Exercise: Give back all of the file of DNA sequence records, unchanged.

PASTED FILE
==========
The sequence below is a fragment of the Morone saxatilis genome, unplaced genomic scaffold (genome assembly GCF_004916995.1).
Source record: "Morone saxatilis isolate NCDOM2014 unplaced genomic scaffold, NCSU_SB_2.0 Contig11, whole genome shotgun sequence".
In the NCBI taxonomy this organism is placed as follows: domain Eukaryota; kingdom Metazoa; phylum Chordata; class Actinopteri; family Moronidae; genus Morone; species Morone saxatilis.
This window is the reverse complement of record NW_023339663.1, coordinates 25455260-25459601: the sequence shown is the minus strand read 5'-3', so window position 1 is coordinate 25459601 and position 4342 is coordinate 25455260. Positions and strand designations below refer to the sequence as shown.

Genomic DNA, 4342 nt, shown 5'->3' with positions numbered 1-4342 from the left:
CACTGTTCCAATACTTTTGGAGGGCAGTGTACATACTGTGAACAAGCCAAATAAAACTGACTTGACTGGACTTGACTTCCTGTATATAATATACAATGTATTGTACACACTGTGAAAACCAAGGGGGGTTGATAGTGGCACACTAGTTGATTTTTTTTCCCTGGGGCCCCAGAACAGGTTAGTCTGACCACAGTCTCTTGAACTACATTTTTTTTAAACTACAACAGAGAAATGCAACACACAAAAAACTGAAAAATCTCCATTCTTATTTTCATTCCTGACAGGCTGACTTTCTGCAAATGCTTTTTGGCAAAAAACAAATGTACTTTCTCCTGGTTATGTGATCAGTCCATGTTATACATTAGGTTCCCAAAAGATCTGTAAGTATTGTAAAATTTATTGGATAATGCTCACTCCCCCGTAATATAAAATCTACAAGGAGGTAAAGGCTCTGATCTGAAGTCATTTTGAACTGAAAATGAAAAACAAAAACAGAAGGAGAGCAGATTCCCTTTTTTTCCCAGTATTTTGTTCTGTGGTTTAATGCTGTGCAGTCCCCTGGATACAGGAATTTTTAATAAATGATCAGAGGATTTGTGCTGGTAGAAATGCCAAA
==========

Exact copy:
The sequence below is a fragment of the Morone saxatilis genome, unplaced genomic scaffold (genome assembly GCF_004916995.1).
Source record: "Morone saxatilis isolate NCDOM2014 unplaced genomic scaffold, NCSU_SB_2.0 Contig11, whole genome shotgun sequence".
In the NCBI taxonomy this organism is placed as follows: domain Eukaryota; kingdom Metazoa; phylum Chordata; class Actinopteri; family Moronidae; genus Morone; species Morone saxatilis.
This window is the reverse complement of record NW_023339663.1, coordinates 25455260-25459601: the sequence shown is the minus strand read 5'-3', so window position 1 is coordinate 25459601 and position 4342 is coordinate 25455260. Positions and strand designations below refer to the sequence as shown.

Genomic DNA, 4342 nt, shown 5'->3' with positions numbered 1-4342 from the left:
CACTGTTCCAATACTTTTGGAGGGCAGTGTACATACTGTGAACAAGCCAAATAAAACTGACTTGACTGGACTTGACTTCCTGTATATAATATACAATGTATTGTACACACTGTGAAAACCAAGGGGGGTTGATAGTGGCACACTAGTTGATTTTTTTTCCCTGGGGCCCCAGAACAGGTTAGTCTGACCACAGTCTCTTGAACTACATTTTTTTTAAACTACAACAGAGAAATGCAACACACAAAAAACTGAAAAATCTCCATTCTTATTTTCATTCCTGACAGGCTGACTTTCTGCAAATGCTTTTTGGCAAAAAACAAATGTACTTTCTCCTGGTTATGTGATCAGTCCATGTTATACATTAGGTTCCCAAAAGATCTGTAAGTATTGTAAAATTTATTGGATAATGCTCACTCCCCCGTAATATAAAATCTACAAGGAGGTAAAGGCTCTGATCTGAAGTCATTTTGAACTGAAAATGAAAAACAAAAACAGAAGGAGAGCAGATTCCCTTTTTTTCCCAGTATTTTGTTCTGTGGTTTAATGCTGTGCAGTCCCCTGGATACAGGAATTTTTAATAAATGATCAGAGGATTTGTGCTGGTAGAAATGCCAAA